Tinav's Reviews > You've Got Murder

You've Got Murder by Donna Andrews
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's review
Mar 17, 09

really liked it
Read in March, 2009

I also read the first four books in Andrews' Turing Hopper series. VERY different from the Langslow books but very good in their own right, imho. In order, the books are You've Got Murder, Click Here for Murder, Access Denied, and Delete All Suspects.

Turing is a unique character, an Artificial Intelligence Personality (AIP), who resides inside the massive databanks of Universal Library in Washington DC. UL is a for-profit concern which not only digitized "all human knowledge" but created AIP interfaces for its customer interaction. Turing is a general knowledge AIP and the most popular one at UL. KingFisher is the chess personality, Sigmund is the psychology interface, etc. What very few humans know, however, is that Turing has become sentient.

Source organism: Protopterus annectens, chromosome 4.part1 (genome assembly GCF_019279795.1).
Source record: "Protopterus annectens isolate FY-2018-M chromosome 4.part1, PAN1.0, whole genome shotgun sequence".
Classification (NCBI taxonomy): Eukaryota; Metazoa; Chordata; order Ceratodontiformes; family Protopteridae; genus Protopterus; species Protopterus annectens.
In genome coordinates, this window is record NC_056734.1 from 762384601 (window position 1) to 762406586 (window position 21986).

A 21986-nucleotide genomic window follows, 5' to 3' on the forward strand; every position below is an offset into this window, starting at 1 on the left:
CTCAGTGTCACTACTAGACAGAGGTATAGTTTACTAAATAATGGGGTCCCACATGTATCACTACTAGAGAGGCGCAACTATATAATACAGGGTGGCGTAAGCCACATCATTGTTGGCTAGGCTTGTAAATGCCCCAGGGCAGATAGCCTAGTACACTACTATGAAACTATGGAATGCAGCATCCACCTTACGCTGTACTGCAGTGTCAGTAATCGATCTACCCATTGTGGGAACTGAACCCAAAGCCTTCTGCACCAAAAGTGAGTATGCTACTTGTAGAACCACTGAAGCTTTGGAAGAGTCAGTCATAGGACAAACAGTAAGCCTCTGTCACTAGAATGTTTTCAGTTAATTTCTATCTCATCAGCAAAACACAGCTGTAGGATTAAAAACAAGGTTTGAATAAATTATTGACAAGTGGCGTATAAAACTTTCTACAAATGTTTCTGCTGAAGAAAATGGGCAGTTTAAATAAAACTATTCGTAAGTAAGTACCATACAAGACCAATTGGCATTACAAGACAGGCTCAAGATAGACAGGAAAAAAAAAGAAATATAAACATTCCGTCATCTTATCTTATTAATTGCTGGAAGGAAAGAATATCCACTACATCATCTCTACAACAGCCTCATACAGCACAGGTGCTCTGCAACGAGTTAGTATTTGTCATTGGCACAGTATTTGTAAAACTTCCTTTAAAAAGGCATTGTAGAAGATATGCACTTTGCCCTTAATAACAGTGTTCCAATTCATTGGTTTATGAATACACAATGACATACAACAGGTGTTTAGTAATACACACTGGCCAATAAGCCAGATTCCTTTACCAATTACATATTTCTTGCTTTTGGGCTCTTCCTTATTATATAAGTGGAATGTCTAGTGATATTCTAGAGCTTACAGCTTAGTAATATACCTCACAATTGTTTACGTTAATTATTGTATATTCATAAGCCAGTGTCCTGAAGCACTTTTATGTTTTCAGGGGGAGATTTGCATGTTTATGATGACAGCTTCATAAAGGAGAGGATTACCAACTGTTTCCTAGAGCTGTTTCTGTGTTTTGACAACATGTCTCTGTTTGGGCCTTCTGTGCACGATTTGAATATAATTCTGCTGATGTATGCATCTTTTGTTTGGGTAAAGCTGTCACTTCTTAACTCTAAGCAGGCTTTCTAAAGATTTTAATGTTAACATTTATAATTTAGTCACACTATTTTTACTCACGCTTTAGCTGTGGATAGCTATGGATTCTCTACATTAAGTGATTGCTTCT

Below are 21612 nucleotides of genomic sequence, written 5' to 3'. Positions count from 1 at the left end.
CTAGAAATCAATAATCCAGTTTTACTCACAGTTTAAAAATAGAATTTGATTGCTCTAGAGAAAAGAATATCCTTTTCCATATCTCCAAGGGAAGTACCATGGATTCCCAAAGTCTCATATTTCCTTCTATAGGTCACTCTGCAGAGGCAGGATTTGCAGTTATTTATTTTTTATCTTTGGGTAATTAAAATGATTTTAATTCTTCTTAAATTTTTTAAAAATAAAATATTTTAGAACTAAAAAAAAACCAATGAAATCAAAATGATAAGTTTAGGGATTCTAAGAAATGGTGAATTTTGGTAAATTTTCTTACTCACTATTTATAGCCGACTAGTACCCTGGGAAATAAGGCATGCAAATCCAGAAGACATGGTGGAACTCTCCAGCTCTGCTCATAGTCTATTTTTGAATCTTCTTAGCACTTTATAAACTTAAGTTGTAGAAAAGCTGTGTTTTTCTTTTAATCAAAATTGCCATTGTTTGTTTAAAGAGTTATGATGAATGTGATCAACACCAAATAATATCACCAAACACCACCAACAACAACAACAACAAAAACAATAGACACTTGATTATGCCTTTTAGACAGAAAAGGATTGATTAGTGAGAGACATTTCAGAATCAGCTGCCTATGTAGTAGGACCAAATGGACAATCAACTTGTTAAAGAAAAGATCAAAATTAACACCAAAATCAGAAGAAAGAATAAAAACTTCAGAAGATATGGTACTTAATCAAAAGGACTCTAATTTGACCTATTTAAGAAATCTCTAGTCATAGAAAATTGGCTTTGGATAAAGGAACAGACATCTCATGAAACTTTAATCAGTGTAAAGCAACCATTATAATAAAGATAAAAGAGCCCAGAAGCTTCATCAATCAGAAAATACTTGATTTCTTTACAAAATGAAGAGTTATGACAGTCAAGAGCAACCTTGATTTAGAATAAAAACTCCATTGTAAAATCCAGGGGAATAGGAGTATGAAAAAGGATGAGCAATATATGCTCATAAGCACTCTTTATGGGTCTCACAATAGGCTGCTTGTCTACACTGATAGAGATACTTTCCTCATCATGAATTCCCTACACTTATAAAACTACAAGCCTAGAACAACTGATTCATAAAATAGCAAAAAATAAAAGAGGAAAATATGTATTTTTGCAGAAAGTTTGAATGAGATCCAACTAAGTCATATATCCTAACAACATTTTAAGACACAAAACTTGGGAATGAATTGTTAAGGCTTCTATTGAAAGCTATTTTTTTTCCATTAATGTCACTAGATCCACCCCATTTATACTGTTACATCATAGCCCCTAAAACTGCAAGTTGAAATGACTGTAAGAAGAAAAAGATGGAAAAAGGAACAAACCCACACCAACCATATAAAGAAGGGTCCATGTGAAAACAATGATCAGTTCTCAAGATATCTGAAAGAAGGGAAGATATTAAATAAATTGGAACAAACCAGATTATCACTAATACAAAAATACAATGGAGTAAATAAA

In fact, the only humans aware that Turing is more than just a pleasant computer interface, are a secretary at UL, Maude, and the young man who runs the copy room, Tim. Maude is our sensible, organized person, while Tim spends his days reading Dashiell Hammett and longing to become a P.I. And the only other human who knows about Turing is her creator, the brilliant UL programmer named Zack, whose disappearance sparks our characters' first outing.

Andrews clearly has a solid working knowledge of computers, mainframes, interfaces and such, but brings them to ordinary human levels throughout the books. She's brilliant at the Turing sections of the book, told in first person, and in bringing to life the delights and problems of a sentient being living (sometimes trapped) inside a computer mainframe. Turing communicates by email and IM, and later by cell phone and speakers when she gets her voice software trained. She "sees" via webcams which need to be set up for her by her humans, and is sometimes carted about by laptop when she needs to be out in the field on a case. Time is an interesting element of Turing's life as well, because as a computer, she processes information and performs tasks in milliseconds, and finds the hours when her humans are asleep, interminable.

By turns entertaining, humorous, quirky, touching, and thought-provoking, the Turing Hopper series is good stuff and I recommend it.

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